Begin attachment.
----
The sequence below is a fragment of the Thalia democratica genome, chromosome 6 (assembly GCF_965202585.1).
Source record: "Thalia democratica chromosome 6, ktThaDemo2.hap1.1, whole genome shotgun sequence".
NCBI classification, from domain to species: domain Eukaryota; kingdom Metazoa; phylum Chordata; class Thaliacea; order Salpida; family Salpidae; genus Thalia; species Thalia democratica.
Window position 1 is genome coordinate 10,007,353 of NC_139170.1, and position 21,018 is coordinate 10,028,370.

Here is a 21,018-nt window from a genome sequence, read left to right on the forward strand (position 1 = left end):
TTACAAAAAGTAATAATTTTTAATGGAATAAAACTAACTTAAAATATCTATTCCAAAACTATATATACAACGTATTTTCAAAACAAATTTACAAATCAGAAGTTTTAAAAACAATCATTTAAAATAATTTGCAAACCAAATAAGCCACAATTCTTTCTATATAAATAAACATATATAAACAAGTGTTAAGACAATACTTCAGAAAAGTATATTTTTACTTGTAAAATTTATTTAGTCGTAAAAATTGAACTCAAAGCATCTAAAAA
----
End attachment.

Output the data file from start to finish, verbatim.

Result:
The sequence below is a fragment of the Thalia democratica genome, chromosome 6 (assembly GCF_965202585.1).
Source record: "Thalia democratica chromosome 6, ktThaDemo2.hap1.1, whole genome shotgun sequence".
NCBI classification, from domain to species: domain Eukaryota; kingdom Metazoa; phylum Chordata; class Thaliacea; order Salpida; family Salpidae; genus Thalia; species Thalia democratica.
Window position 1 is genome coordinate 10,007,353 of NC_139170.1, and position 21,018 is coordinate 10,028,370.

Here is a 21,018-nt window from a genome sequence, read left to right on the forward strand (position 1 = left end):
TTACAAAAAGTAATAATTTTTAATGGAATAAAACTAACTTAAAATATCTATTCCAAAACTATATATACAACGTATTTTCAAAACAAATTTACAAATCAGAAGTTTTAAAAACAATCATTTAAAATAATTTGCAAACCAAATAAGCCACAATTCTTTCTATATAAATAAACATATATAAACAAGTGTTAAGACAATACTTCAGAAAAGTATATTTTTACTTGTAAAATTTATTTAGTCGTAAAAATTGAACTCAAAGCATCTAAAAA